... Air quality should continue improving throughout today. Scattered showers and thunderstorms remain possible again late this afternoon into this evening. A weak cold front brings active weather into the forecast tomorrow and Wednesday, before we return to a typical summertime pattern toward the weekend.
NEAR TERM /THROUGH TODAY/... As of 100 am: Other than a couple of stray light showers, convective activity has dissipated across the forecast area early this morning. Still wouldn't completely rule out a cell or two initiating near the TN border in weak low level westerly flow, so a token small PoP will be carried there through daybreak. Otherwise the morning will be warm and muggy, with gradually expanding mountain valley fog and stratus.
Synoptic and CAM guidance show a better chance of convection overall for later today. A weak short wave crosses the area in the WNW flow which may help push a weak boundary into the area. The right entrance region of an upper jet moves overhead as well increasing upper divergence. PW values will be back on the increase with at least moderate instability developing. DCAPE values may not be quite as high but bulk shear looks to be higher with the short wave moving through. Isolated severe storms will be possible. Isolated flooding remains possible as well even though storms will have decent movement due to higher PW values and more storms in general. Still show highest PoP across the mountains and foothills where convection initiates, but there's a better chance of convection moving south and east into the Piedmont during the afternoon. Highs will be near to slightly above normal.
SHORT TERM /TONIGHT THROUGH WEDNESDAY/... As of 145 PM EDT Sunday: Broad ridging will be in place over the western part of the country, with the main ridge axis centered over the Pacific Northwest. This pattern appears to slightly amplify over the course of Tuesday and Wednesday as a trough digs down over New England and the Mid-Atlantic. A band of weak upper forcing for descent may somewhat suppress precipitation on Tuesday, but shouldn't be nearly enough to overcome the much more robust surface circulation brought on by a stalling cold front over the CWA. Guidance depicts a band of low-level convergence draped across the SC Upstate on Monday night; this feature gradually slides south and east over the course of Tuesday, weakening significantly as it does so. Model wind fields are in line with this, indicating that the front lingers over the far southern tier of our CWA through Tuesday evening. This will result in widespread showers throughout the day on Tuesday, with some embedded thunder during the afternoon hours. Despite fairly high LFCs in most areas, robust lifting along the boundary, which is discernible even above 850mb, should be enough to get some parcels to convect in the presence of good instability across the board.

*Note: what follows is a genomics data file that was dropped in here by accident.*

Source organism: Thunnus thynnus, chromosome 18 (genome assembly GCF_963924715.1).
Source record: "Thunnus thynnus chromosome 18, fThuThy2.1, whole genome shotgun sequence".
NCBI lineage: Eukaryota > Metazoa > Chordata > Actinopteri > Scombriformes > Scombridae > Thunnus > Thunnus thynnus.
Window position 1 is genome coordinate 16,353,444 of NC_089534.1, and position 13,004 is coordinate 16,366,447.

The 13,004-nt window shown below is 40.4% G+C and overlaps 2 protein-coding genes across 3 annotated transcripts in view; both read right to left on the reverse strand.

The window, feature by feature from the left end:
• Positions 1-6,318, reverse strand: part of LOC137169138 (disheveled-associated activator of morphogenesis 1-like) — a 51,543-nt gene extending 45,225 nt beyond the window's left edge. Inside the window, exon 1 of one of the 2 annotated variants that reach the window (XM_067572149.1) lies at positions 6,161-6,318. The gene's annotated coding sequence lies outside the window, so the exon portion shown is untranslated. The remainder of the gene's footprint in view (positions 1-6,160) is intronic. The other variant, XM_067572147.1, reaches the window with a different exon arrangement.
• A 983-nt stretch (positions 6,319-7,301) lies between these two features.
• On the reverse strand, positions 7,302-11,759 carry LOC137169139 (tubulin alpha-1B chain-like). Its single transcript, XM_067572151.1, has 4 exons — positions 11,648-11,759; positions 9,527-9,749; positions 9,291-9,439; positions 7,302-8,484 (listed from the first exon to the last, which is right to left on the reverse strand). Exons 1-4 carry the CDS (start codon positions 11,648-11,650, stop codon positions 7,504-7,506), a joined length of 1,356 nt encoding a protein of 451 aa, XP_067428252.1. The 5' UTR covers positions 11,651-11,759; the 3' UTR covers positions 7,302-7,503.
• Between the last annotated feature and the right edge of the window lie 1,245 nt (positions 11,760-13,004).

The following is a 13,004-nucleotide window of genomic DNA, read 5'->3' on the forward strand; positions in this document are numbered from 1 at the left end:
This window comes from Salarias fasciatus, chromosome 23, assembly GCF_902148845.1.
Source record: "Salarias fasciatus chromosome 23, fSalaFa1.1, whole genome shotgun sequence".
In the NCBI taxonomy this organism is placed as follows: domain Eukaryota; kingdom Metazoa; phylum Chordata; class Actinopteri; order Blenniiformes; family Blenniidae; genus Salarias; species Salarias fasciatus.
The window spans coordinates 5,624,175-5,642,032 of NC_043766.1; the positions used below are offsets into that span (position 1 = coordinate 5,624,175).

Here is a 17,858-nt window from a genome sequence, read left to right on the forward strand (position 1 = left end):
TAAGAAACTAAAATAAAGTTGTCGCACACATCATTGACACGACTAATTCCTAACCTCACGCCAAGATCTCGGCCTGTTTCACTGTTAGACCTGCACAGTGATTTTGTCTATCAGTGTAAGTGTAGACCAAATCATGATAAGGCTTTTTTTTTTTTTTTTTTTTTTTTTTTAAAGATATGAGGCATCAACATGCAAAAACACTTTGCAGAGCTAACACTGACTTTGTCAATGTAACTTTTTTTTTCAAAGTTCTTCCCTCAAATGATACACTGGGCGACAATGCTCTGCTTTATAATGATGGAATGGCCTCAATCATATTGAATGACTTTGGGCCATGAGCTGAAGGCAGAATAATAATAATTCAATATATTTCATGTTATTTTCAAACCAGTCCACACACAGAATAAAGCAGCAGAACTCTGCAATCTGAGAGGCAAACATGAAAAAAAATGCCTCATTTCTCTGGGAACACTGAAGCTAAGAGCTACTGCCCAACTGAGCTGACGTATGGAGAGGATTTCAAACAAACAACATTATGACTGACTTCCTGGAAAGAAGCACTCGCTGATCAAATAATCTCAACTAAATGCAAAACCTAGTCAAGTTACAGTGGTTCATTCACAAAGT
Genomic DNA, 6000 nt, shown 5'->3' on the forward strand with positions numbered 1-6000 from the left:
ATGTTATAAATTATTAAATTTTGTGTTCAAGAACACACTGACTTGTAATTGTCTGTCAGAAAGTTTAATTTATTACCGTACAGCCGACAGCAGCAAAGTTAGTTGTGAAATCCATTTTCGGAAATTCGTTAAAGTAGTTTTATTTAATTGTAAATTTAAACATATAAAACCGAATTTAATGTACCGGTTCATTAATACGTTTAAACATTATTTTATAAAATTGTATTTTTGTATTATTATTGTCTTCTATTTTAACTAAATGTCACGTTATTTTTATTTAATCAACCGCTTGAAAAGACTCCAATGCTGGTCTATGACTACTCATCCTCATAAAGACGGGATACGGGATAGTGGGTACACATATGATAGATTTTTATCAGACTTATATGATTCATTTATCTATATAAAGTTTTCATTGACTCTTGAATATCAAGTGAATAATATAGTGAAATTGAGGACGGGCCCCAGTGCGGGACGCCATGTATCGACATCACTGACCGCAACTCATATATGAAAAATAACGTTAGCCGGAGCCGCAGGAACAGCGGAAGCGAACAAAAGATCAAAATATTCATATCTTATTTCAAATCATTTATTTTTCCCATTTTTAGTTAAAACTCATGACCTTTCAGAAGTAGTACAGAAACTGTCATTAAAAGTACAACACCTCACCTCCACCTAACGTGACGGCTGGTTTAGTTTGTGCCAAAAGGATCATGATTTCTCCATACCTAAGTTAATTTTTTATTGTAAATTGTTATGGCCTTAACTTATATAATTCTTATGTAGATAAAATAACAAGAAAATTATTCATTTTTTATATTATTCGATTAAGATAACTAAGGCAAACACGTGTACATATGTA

As the boundary weakens further Tuesday night, it will pull back northward and any northerly flow that had crept into our CWA will be replaced by renewed southerly flow and continued influx of moisture driven by the persistent Bermuda High off the coast. As the frontal circulation abates, and continued synoptic suppression limits lift, stratiform precipitation should ramp down by Wednesday morning. We'll perhaps see a lull in precip late Wednesday morning, before the usual diurnally-driven showers pick up that afternoon. PoPs climb into the chance range across the SC Upstate and perhaps into the eastern NC Piedmont, as model guidance suggests good instability here. Farther north and west, lesser instability combined with capped profiles on the cool side of the remnant frontal boundary should inhibit widespread convection.
Expect highs on Tuesday to be a degree or two cooler than this weekend, with the continued wet pattern and weak northerly flow on the cool side of the boundary dropping our temps a bit. By Wednesday, renewed southerly flow and WAA will boost temps several degrees, and they should climb to at least a couple degrees above climatology.
LONG TERM /WEDNESDAY NIGHT THROUGH SUNDAY/... As of 200 PM EDT Sunday: Ridging over the western CONUS will remain in place as the overall upper pattern continues to amplify. Heights over the Four Corners and Southern Plains should bump up a bit even as the trough anchored over the east coast deepens. Remnants of the boundary over the Southeast should fall apart entirely by Thursday morning, and heights rise a bit as the western-U.S. ridge nudges eastward. After a bit of dry weather on Thursday, the weekend will see at least one shortwave skirt along this broader trough and produce another wave of precipitation on Friday or Saturday, perhaps even into Sunday. Confidence at this point is low, as model guidance has not come into good agreement on the general synoptic pattern, let alone local details. Sticking with chance PoPs late Friday and into the weekend for now, but these details will likely change a bit closer to the weekend.
Temps should stay a few degrees above normal on Thursday and Friday, as WAA and decent surface heating allow for afternoon temps well into the mid-90s. They back off again into the weekend with increased moisture and renewed rainfall, returning to near-normal by Saturday.